Last week, the Department of Justice released an inspector general’s report on private prisons that found for-profit detention centers to be substantially more dangerous for both the inmates and for the correctional officers. In response to those findings, the Obama Administration is moving to stop keeping federal detainees in private prisons altogether within the next five years. President Obama has already overseen a fifty percent reduction in the use of federal private prisons, which are run by three corporations and cost over $600 million tax dollars annually.
Deputy Attorney General Sally Yates announced the decision on Thursday in a memo that instructs officials to either decline to renew the contracts for private prison operators when they expire or “substantially reduce” the contracts’ scope.
The goal, Yates wrote, is “reducing — and ultimately ending — our use of privately operated prisons.” The Justice Department plans to end its use of private prisons after officials concluded the facilities are both less safe and less effective at providing correctional services than those run by the government.
The 13 privately run facilities will not close overnight. Yates said the Justice Department would not terminate existing contracts but instead review those that come up for renewal. She said all of the contracts would come up for renewal over the next five years…. by May 1, 2017, the total private prison population would stand at less than 14,200 inmates.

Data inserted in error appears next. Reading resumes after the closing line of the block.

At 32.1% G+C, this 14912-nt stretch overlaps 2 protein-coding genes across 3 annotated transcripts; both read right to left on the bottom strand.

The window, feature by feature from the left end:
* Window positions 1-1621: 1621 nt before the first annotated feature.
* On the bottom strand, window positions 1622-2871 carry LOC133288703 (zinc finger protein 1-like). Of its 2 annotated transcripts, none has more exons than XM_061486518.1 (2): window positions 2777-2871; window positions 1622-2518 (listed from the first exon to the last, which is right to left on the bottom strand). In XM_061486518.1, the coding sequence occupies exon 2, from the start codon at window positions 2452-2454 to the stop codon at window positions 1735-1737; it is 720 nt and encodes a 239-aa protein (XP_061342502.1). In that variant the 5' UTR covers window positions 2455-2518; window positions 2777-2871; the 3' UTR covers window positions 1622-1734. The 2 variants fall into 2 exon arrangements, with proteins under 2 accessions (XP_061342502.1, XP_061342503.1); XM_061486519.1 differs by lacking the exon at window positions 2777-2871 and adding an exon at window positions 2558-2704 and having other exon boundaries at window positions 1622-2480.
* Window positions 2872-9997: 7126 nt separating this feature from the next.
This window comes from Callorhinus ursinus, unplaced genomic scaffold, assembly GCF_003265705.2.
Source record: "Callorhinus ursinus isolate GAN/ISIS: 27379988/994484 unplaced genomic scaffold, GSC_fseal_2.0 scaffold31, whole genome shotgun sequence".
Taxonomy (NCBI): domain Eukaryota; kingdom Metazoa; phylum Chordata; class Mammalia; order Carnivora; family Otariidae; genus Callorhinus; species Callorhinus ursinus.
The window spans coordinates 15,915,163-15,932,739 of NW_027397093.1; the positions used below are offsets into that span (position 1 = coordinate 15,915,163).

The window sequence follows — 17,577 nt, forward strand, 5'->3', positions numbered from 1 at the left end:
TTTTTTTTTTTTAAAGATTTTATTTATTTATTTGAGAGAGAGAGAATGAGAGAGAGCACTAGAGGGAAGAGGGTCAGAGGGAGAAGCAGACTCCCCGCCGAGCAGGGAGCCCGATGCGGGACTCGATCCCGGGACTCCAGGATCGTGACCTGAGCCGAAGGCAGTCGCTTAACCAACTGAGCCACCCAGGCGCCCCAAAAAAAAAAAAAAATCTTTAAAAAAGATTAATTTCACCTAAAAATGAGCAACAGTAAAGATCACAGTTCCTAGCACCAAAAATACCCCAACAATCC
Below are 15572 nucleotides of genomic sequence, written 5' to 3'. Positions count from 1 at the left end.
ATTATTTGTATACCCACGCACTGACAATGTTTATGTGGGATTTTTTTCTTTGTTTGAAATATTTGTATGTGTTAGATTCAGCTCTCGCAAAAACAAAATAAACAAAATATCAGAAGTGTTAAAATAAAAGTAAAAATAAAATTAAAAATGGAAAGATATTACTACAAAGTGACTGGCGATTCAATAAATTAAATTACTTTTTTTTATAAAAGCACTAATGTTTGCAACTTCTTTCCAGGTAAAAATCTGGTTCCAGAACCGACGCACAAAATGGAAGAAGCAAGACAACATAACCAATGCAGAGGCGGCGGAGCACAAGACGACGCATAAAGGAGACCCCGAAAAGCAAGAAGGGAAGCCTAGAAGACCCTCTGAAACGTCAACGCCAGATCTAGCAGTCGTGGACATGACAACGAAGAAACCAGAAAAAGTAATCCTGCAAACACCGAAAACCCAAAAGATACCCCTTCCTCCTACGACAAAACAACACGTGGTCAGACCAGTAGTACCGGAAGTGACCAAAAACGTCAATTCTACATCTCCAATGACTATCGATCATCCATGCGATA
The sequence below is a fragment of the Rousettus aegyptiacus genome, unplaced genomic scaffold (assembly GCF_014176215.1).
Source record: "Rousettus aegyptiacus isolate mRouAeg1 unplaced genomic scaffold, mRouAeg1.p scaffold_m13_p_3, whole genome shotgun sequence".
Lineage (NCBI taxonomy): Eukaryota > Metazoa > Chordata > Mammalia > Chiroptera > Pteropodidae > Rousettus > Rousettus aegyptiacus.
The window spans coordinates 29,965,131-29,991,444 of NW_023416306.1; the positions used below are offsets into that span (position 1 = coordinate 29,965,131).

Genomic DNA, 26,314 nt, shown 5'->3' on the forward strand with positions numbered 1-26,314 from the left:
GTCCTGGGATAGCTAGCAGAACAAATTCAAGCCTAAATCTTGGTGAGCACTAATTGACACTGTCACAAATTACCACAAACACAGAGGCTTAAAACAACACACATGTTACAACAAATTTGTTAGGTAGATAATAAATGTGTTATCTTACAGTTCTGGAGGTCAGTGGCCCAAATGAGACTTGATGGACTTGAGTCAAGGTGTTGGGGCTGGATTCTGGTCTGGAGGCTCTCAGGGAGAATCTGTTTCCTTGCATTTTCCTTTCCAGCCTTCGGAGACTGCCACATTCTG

She said it was “hard to know precisely” when all the privately run facilities would no longer have federal inmates, though she noted 14,200 was less than half the inmates they held at their apex three years ago, a figure she said indicated the department was “well on our way to ultimately eliminating the use of private prisons entirely.”
The three private prison operators, Corrections Corporation of America, GEO Group Inc., and Management and Training Corporation oppose the action and will certainly not go down without a fight. Hot on the heels of the announcement, stock in the GEO Group has plummeted and is down over 40% right now.
But Yates’ action isn’t the only important part of the federal government ending the practice of outsourcing prisons to corporations. Her damning assessment of the private prison industry on behalf of Obama’s Justice Department will serve as factual evidence for state-level political activists seeking to end the practice forever.
The school to prison pipeline which feeds minor drug offenders into private jails as a way to funnel tax money to the corporate oligarchs is a disgrace to American society. Like a bunch of perverse hoteliers, they get rich when they keep their “rooms” filled each night – by locking up millions of Americans, most of whom are minorities, entrenching broken families and continuing the cycle of poverty. President Obama’s historic move is a unmistakable signal that the way America handles its crime is about to change drastically.
is the Executive Editor of Occupy Democrats and published author. His new Meet the Candidates 2020 book series is distributed by Simon and Schuster. He's also mortgage broker, community activist and radio personality in Miami, Florida., as well as the producer of the Dworkin Report podcast. Grant is also an occasional contributor to Raw Story, Alternet, and the DC Report, and an unpaid senior advisor to the Democratic Coalition and a Director of Sunshine Agenda Inc. a government transparency nonprofit organization.